I taught college for twenty years and can’t imagine walking down the hallway to class past a phalanx of students holding signs accusing me of such things as “racism,” “hate,” and “fascism.” I did not even want to be confronted about their grades on papers and routinely told students to wait until after class to discuss such matters.
I was therefore quite impressed by the way Paul Gottfried, Horace Raffensberger Professor of Humanities Emeritus, Elizabethtown College, handled such students lining the hallway of the Kirner-Johnson building on the Hamilton College campus last October. I accompanied Paul along with Bob Paquette, Executive Director of the Alexander Hamilton Institute for the Study of Western Civilization (AHI), where I am a resident fellow. Paul at the invitation of AHI gave guest lectures in AHI resident fellow David Frisk’s “Modern Conservative Politics” course and in Hamilton College Professor Alfred Kelly’s “Nazi Germany” seminar.
Paul is an internationally recognized scholar on inter-war European history. One of his recent books is about fascism, so it’s doubly insulting that one of the signs said, “Students Against Fascism.” Paul is funny, mild-mannered, and incredibly learned. As I wrote in my article for the AHI website, he chatted with one student in German, and had there been students who spoke French, Italian, Polish, or Hungarian, he could have done the same with them. He also could have given them lessons in classical Greek, a subject he used to teach.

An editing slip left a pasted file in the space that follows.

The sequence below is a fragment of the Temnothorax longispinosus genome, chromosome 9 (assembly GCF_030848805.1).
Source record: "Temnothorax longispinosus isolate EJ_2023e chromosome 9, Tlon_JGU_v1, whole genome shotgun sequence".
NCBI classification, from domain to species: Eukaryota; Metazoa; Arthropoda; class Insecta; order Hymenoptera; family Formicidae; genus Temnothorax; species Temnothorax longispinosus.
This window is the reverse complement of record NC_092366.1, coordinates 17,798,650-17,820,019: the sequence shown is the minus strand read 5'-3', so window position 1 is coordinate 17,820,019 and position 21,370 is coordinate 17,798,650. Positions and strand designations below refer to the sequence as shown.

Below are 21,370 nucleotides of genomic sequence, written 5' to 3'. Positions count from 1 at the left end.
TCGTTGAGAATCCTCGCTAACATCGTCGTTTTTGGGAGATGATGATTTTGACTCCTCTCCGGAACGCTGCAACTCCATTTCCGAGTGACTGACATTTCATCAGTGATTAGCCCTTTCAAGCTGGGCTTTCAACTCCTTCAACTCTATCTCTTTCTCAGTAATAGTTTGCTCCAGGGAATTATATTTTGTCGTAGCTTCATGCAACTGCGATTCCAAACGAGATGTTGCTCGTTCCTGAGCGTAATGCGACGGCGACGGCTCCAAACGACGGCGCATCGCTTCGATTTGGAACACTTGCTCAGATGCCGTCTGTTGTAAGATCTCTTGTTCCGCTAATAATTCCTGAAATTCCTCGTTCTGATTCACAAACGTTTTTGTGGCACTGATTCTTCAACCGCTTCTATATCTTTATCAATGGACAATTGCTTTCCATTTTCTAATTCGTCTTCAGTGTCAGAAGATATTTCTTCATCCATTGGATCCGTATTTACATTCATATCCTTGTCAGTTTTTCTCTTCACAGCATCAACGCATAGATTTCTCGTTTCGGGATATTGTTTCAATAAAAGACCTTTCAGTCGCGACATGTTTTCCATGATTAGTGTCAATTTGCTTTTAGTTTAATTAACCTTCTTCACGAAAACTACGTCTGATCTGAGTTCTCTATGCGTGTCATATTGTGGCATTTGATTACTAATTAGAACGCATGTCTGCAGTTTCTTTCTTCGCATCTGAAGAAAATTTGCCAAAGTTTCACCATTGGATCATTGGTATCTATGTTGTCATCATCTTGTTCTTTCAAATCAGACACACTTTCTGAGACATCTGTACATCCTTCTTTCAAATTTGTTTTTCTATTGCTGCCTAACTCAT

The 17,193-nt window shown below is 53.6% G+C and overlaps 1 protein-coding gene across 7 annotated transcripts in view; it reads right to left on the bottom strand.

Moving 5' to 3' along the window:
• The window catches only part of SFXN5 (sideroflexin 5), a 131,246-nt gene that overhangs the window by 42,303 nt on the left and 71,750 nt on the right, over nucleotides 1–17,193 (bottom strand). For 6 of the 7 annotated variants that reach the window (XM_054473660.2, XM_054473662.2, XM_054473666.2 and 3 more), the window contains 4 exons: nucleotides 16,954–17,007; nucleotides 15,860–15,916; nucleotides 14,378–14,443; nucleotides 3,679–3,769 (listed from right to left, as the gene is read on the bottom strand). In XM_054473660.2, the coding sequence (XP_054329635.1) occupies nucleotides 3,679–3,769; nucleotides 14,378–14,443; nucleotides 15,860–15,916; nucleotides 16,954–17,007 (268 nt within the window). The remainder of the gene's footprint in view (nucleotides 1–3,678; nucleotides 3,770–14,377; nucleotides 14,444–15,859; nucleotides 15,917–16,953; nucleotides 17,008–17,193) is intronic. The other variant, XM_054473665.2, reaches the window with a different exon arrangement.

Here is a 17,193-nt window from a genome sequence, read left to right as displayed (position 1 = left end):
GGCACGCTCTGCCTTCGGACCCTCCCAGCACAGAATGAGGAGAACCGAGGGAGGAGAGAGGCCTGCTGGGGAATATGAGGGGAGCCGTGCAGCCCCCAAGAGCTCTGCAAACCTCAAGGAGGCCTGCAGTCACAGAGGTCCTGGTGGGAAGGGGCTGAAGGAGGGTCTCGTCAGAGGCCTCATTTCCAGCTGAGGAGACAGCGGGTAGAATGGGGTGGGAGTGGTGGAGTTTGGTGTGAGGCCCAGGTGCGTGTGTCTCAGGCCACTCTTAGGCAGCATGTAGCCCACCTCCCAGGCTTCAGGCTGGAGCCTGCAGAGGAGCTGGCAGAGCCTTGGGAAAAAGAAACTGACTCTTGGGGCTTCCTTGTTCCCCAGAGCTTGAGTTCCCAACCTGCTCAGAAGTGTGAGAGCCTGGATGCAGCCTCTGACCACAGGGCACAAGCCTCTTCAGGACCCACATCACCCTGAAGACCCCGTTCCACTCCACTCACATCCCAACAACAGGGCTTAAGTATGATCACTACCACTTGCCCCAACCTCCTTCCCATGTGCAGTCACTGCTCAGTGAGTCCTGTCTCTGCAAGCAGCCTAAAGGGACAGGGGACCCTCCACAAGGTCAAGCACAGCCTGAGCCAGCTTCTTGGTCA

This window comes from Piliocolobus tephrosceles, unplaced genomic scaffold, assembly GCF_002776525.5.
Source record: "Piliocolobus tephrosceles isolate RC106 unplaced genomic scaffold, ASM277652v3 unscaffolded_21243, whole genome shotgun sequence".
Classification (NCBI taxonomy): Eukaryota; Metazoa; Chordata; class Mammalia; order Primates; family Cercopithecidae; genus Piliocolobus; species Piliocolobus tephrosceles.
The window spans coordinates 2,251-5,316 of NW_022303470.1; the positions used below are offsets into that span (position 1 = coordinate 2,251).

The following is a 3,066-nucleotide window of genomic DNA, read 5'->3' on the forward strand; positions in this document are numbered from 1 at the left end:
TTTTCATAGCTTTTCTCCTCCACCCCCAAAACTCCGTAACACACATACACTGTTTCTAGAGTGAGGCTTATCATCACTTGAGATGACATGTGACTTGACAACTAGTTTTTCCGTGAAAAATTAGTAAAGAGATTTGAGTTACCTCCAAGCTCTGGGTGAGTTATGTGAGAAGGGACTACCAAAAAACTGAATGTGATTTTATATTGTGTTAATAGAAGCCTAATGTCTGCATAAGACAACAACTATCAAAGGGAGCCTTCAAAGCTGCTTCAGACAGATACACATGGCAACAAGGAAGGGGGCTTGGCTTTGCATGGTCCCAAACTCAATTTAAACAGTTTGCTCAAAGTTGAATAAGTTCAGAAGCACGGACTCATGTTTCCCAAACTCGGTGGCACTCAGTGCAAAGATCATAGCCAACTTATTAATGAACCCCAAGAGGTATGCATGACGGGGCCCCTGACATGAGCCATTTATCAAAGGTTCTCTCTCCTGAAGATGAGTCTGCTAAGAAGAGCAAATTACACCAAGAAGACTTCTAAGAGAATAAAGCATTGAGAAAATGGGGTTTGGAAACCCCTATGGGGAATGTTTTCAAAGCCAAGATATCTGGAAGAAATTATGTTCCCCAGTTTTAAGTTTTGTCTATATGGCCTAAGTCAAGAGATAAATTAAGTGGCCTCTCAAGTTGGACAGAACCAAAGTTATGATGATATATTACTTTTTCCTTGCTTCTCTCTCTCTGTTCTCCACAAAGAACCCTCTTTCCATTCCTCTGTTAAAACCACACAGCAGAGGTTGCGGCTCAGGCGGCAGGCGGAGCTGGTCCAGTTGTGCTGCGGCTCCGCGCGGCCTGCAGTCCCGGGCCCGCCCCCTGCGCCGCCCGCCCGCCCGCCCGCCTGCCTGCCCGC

Paul was never thrown off his game by the accusatory questions from protesting students who were allowed into the classes. There was not a bit of hostility towards the self-righteous students in the hallway who pinned him, repeating…